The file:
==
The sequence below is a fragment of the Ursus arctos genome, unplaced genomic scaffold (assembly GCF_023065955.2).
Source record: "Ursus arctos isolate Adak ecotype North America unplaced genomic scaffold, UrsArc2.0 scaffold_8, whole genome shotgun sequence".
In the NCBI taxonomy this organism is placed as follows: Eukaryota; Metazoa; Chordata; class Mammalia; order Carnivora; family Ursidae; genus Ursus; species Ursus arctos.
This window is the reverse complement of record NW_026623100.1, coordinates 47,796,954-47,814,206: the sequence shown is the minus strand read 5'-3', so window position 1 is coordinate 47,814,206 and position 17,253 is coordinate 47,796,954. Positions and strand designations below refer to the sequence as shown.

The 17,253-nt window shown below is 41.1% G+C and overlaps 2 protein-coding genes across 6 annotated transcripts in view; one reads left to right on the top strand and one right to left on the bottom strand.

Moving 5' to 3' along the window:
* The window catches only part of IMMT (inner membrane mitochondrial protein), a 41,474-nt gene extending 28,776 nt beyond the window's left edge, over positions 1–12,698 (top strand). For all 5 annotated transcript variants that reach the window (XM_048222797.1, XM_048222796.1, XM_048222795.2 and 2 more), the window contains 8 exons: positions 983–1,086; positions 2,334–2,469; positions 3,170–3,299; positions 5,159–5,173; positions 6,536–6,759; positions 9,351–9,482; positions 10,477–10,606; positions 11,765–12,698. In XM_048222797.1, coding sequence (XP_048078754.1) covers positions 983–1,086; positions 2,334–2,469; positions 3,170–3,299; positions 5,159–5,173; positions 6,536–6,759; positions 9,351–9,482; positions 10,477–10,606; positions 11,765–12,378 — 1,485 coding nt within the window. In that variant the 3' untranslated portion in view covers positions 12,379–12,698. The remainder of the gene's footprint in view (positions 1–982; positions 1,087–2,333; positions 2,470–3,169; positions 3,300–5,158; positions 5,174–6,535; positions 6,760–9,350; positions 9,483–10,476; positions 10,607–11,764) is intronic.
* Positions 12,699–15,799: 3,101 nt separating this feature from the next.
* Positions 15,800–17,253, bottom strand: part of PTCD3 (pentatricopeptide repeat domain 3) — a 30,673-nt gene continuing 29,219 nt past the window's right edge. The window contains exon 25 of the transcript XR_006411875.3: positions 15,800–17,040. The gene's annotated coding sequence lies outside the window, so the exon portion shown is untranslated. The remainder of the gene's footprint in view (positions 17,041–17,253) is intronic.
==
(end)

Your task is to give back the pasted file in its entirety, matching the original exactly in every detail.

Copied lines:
The sequence below is a fragment of the Ursus arctos genome, unplaced genomic scaffold (assembly GCF_023065955.2).
Source record: "Ursus arctos isolate Adak ecotype North America unplaced genomic scaffold, UrsArc2.0 scaffold_8, whole genome shotgun sequence".
In the NCBI taxonomy this organism is placed as follows: Eukaryota; Metazoa; Chordata; class Mammalia; order Carnivora; family Ursidae; genus Ursus; species Ursus arctos.
This window is the reverse complement of record NW_026623100.1, coordinates 47,796,954-47,814,206: the sequence shown is the minus strand read 5'-3', so window position 1 is coordinate 47,814,206 and position 17,253 is coordinate 47,796,954. Positions and strand designations below refer to the sequence as shown.

The 17,253-nt window shown below is 41.1% G+C and overlaps 2 protein-coding genes across 6 annotated transcripts in view; one reads left to right on the top strand and one right to left on the bottom strand.

Moving 5' to 3' along the window:
* The window catches only part of IMMT (inner membrane mitochondrial protein), a 41,474-nt gene extending 28,776 nt beyond the window's left edge, over positions 1–12,698 (top strand). For all 5 annotated transcript variants that reach the window (XM_048222797.1, XM_048222796.1, XM_048222795.2 and 2 more), the window contains 8 exons: positions 983–1,086; positions 2,334–2,469; positions 3,170–3,299; positions 5,159–5,173; positions 6,536–6,759; positions 9,351–9,482; positions 10,477–10,606; positions 11,765–12,698. In XM_048222797.1, coding sequence (XP_048078754.1) covers positions 983–1,086; positions 2,334–2,469; positions 3,170–3,299; positions 5,159–5,173; positions 6,536–6,759; positions 9,351–9,482; positions 10,477–10,606; positions 11,765–12,378 — 1,485 coding nt within the window. In that variant the 3' untranslated portion in view covers positions 12,379–12,698. The remainder of the gene's footprint in view (positions 1–982; positions 1,087–2,333; positions 2,470–3,169; positions 3,300–5,158; positions 5,174–6,535; positions 6,760–9,350; positions 9,483–10,476; positions 10,607–11,764) is intronic.
* Positions 12,699–15,799: 3,101 nt separating this feature from the next.
* Positions 15,800–17,253, bottom strand: part of PTCD3 (pentatricopeptide repeat domain 3) — a 30,673-nt gene continuing 29,219 nt past the window's right edge. The window contains exon 25 of the transcript XR_006411875.3: positions 15,800–17,040. The gene's annotated coding sequence lies outside the window, so the exon portion shown is untranslated. The remainder of the gene's footprint in view (positions 17,041–17,253) is intronic.